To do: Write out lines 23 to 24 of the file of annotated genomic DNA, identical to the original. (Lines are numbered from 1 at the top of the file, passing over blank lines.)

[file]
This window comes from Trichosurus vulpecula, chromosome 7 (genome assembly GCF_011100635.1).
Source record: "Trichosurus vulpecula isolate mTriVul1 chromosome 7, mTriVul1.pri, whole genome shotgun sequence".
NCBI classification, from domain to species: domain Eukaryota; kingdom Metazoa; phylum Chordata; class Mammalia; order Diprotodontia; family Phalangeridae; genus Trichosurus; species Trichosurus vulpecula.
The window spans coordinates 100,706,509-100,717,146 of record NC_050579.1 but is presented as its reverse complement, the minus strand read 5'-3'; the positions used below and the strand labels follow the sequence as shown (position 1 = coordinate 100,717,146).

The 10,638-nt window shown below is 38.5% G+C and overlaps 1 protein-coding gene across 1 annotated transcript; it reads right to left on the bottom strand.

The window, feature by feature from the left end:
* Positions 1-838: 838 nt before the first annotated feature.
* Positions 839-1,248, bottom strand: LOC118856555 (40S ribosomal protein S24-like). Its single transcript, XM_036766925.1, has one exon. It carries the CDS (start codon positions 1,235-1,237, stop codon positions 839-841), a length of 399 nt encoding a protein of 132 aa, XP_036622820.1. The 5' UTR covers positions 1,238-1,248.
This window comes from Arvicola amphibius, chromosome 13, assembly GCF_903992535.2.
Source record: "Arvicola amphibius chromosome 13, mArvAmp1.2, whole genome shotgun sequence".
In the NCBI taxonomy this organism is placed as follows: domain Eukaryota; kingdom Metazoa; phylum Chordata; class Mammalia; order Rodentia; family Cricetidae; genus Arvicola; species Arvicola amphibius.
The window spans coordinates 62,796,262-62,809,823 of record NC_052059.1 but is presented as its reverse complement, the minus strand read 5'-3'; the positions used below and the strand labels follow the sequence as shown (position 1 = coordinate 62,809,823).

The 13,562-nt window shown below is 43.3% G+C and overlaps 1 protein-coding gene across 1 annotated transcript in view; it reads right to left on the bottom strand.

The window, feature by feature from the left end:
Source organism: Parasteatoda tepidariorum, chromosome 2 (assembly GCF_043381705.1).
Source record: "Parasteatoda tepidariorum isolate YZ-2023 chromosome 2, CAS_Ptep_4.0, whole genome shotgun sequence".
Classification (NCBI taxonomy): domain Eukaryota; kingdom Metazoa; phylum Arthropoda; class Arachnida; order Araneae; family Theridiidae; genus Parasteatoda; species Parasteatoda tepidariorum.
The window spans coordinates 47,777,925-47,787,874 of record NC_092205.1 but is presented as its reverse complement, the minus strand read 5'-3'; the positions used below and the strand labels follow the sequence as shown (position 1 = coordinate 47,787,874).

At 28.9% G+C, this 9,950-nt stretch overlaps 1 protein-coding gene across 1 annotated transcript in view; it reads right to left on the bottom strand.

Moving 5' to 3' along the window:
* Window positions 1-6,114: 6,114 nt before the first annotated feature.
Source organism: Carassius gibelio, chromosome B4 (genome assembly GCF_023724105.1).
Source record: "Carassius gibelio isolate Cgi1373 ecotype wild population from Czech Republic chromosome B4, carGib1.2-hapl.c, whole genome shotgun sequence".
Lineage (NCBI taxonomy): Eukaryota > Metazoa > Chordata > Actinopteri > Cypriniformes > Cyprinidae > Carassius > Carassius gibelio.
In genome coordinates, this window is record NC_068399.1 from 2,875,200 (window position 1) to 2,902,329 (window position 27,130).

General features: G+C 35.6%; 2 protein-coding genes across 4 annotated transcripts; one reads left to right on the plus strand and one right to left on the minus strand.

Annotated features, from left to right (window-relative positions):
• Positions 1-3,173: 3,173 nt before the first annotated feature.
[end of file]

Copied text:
Source record: "Carassius gibelio isolate Cgi1373 ecotype wild population from Czech Republic chromosome B4, carGib1.2-hapl.c, whole genome shotgun sequence".
Lineage (NCBI taxonomy): Eukaryota > Metazoa > Chordata > Actinopteri > Cypriniformes > Cyprinidae > Carassius > Carassius gibelio.